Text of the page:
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Publication numberUS4350051 A
Publication typeGrant
Application numberUS 06/281,173
Publication dateSep 21, 1982
Filing dateJul 7, 1981
Priority dateJul 7, 1981
Fee statusPaid
Publication number06281173, 281173, US 4350051 A, US 4350051A, US-A-4350051, US4350051 A, US4350051A
InventorsC. Keith Thompson
Original AssigneeThompson C Keith
Export CitationBiBTeX, EndNote, RefMan
External Links: USPTO, USPTO Assignment, Espacenet
Interstitial gas probe
US 4350051 A
Abstract
A sample probe for obtaining relatively small subsurface gas samples for analysis during geo-chemical exploration. The probe is comprised of a long slender shaft capable of being driven into the soil and a hammer assembly which mounts to the shaft and is utilized to drive and remove the shaft. The shaft includes a passage for removal of interstitial gas and the passage may be mechanically sealed or opened while the probe is in place in the soil. The probe shaft also includes temperature, soil humidity and soil pH sensors which are utilized to obtain additional parameters to be considered during analysis of the gas samples.
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Claims(18)
What is claimed is:
1. A probe for use in withdrawing subsurface soil gas samples, said probe comprising:
an elongated shaft capable of being driven into the soil, said elongated shaft including a passage for removal of subsurface soil gas samples;
a probe tip assembly, including a sealing surface, mounted at a first end of said passage;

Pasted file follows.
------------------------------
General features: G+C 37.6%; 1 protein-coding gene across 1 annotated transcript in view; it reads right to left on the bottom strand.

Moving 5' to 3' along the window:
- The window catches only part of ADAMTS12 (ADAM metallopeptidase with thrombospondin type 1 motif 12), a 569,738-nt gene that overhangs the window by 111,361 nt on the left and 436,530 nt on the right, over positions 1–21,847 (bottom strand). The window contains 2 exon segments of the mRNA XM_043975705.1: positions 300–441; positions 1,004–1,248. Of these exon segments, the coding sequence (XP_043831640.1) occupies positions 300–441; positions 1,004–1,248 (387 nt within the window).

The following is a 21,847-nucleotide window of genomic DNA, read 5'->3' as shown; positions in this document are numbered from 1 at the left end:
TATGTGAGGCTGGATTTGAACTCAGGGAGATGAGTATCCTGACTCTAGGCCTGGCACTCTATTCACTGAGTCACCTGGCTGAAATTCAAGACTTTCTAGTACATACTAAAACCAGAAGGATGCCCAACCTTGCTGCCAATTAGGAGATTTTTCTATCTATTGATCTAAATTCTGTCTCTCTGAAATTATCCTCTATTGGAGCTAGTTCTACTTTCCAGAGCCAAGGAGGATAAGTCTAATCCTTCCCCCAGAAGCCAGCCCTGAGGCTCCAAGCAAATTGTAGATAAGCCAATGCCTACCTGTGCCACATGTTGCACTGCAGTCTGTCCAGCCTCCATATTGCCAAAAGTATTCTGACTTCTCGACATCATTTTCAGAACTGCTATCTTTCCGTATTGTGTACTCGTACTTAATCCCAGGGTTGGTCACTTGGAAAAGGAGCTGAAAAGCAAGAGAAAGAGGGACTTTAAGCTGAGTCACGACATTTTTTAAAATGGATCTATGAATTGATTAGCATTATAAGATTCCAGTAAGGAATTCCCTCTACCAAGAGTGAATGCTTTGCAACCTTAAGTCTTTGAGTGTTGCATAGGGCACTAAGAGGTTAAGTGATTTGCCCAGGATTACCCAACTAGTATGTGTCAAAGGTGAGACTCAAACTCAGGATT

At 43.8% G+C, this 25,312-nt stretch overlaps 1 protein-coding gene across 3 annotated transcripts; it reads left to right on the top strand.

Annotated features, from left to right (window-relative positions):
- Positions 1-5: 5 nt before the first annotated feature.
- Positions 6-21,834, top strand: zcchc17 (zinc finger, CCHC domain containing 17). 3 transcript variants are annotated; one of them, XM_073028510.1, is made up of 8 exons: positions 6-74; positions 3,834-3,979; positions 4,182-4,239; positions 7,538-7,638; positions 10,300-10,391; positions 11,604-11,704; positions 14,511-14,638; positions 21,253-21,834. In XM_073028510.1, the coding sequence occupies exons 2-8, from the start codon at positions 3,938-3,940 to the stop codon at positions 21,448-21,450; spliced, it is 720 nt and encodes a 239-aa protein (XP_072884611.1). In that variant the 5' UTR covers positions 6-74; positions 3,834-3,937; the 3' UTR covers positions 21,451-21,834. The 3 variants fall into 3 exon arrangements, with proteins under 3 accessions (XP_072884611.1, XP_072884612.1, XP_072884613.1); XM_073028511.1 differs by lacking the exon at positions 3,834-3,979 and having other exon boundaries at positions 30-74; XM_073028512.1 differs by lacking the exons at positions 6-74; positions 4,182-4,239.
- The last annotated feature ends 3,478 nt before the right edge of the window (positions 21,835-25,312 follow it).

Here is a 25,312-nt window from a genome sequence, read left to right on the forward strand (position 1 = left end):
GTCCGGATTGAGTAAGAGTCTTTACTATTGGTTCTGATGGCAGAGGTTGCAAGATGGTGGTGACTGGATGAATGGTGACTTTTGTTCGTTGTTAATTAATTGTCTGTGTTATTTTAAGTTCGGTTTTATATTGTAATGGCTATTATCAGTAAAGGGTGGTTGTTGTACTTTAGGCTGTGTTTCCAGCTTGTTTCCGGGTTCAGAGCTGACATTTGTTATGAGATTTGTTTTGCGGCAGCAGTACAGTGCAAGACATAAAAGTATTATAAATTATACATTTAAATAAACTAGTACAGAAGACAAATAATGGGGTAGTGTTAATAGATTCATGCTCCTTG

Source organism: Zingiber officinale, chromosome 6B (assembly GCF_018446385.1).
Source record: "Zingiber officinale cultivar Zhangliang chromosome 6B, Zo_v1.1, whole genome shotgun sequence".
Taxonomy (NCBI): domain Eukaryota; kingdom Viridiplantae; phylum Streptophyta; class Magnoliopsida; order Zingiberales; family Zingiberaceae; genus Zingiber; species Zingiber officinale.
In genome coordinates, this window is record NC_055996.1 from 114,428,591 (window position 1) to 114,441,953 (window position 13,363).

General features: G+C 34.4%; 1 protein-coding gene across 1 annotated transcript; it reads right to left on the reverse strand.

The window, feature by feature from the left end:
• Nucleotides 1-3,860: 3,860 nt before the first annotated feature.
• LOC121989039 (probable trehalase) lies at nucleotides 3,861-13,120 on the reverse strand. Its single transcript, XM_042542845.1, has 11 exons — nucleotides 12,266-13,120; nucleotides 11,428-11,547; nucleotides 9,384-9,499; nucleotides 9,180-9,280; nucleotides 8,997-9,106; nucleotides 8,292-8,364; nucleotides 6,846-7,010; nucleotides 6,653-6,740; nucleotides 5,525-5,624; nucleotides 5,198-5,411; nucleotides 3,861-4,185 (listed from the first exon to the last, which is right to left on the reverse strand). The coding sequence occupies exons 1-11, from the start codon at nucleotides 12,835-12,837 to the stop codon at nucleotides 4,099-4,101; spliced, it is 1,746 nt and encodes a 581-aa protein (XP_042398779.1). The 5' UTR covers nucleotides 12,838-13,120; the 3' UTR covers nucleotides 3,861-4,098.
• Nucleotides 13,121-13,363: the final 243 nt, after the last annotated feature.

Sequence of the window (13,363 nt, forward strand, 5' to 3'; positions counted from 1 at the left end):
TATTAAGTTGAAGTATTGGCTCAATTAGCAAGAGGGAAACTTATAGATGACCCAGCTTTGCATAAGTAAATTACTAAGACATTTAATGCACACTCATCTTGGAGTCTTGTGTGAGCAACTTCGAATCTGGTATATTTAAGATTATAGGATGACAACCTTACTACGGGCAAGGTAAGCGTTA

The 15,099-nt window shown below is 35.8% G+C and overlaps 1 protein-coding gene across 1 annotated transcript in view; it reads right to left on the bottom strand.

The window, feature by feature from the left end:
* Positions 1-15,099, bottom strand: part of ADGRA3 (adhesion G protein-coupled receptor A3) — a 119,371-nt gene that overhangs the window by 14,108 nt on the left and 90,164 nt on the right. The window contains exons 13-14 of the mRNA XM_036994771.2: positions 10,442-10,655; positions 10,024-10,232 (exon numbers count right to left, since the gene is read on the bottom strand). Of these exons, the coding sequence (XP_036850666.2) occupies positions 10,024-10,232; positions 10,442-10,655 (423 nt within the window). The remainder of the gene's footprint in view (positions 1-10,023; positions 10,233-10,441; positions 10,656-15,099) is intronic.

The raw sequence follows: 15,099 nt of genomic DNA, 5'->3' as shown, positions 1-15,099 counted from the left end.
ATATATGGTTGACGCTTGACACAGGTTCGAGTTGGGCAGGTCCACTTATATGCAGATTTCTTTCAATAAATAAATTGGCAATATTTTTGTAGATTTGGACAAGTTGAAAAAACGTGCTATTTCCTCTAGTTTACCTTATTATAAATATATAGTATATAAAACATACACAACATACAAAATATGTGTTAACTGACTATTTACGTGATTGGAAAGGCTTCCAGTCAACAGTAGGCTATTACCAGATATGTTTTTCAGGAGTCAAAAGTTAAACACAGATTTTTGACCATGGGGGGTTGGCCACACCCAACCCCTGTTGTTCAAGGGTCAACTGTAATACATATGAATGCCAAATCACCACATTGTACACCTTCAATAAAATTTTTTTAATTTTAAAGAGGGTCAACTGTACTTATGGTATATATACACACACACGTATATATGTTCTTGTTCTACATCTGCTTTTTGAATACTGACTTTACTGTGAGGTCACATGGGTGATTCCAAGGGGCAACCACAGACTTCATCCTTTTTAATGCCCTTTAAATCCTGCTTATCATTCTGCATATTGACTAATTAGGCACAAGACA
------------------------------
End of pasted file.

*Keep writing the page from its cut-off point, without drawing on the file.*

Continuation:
sealing means disposed within said passage; and
actuating means at a second end of said passage for selectively enabling said sealing means to engage said sealing surface.
2. The probe according to claim 1 further including temperature sensing means disposed at said probe tip assembly and coupling means disposed at said second end of said elongated shaft for coupling said temperature sensing means to a measuring instrument.
3. The probe according to claim 1 further including a soil moisture sensing means disposed at said probe tip assembly and coupling means disposed at said second end of said elongated shaft for coupling said soil moisture sensing means to a measuring instrument.
4. The probe according to claim 1 further including a soil pH sensing means disposed at said probe tip assembly and coupling means disposed at said second end of said elongated shaft for coupling said soil pH sensing means to a measuring instrument.
5. A probe for use in withdrawing subsurface soil gas samples, said probe comprising:
an elongated shaft capable of being driven into the soil, said elongated shaft including a passage for removal of subsurface gas samples;
a probe tip assembly mounted at a first end of said passage, said probe tip assembly including a concave sealing surface disposed at the uppermost surface of said probe tip assembly;
an elongated sealing member disposed within said passage and having a substantially spherical surface at the lower end thereof; and
actuating means disposed at the upper end of said elongated sealing member for selectively urging said substantially spherical surface into engagement with said concave sealing surface.
6. The probe according to claim 5 further including means coaxially mounted on said elongated shaft for driving said elongated shaft into the soil.
7. The probe according to claim 5 wherein said probe tip further includes filtration devices for filtering said subsurface soil gas samples.